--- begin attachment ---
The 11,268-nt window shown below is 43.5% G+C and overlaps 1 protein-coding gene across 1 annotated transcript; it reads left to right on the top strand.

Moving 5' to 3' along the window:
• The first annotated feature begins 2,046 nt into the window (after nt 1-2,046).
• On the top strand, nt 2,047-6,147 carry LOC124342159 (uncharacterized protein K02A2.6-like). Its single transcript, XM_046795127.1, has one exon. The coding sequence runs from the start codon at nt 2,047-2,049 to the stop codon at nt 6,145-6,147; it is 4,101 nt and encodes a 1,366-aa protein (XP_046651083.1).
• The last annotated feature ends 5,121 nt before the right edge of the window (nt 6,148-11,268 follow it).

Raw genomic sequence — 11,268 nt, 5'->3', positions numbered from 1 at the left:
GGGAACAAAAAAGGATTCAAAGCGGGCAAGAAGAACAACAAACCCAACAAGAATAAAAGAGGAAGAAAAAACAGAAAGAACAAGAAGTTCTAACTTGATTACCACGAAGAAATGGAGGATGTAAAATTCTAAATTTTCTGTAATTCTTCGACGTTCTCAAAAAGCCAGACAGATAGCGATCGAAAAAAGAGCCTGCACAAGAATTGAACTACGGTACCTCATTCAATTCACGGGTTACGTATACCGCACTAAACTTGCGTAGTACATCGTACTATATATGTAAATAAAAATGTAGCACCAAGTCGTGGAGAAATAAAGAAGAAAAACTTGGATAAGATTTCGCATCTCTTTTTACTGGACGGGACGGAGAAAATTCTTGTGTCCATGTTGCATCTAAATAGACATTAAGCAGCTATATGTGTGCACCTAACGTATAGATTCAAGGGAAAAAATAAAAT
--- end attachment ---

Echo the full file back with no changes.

The 11,268-nt window shown below is 43.5% G+C and overlaps 1 protein-coding gene across 1 annotated transcript; it reads left to right on the top strand.

Moving 5' to 3' along the window:
• The first annotated feature begins 2,046 nt into the window (after nt 1-2,046).
• On the top strand, nt 2,047-6,147 carry LOC124342159 (uncharacterized protein K02A2.6-like). Its single transcript, XM_046795127.1, has one exon. The coding sequence runs from the start codon at nt 2,047-2,049 to the stop codon at nt 6,145-6,147; it is 4,101 nt and encodes a 1,366-aa protein (XP_046651083.1).
• The last annotated feature ends 5,121 nt before the right edge of the window (nt 6,148-11,268 follow it).

Raw genomic sequence — 11,268 nt, 5'->3', positions numbered from 1 at the left:
GGGAACAAAAAAGGATTCAAAGCGGGCAAGAAGAACAACAAACCCAACAAGAATAAAAGAGGAAGAAAAAACAGAAAGAACAAGAAGTTCTAACTTGATTACCACGAAGAAATGGAGGATGTAAAATTCTAAATTTTCTGTAATTCTTCGACGTTCTCAAAAAGCCAGACAGATAGCGATCGAAAAAAGAGCCTGCACAAGAATTGAACTACGGTACCTCATTCAATTCACGGGTTACGTATACCGCACTAAACTTGCGTAGTACATCGTACTATATATGTAAATAAAAATGTAGCACCAAGTCGTGGAGAAATAAAGAAGAAAAACTTGGATAAGATTTCGCATCTCTTTTTACTGGACGGGACGGAGAAAATTCTTGTGTCCATGTTGCATCTAAATAGACATTAAGCAGCTATATGTGTGCACCTAACGTATAGATTCAAGGGAAAAAATAAAAT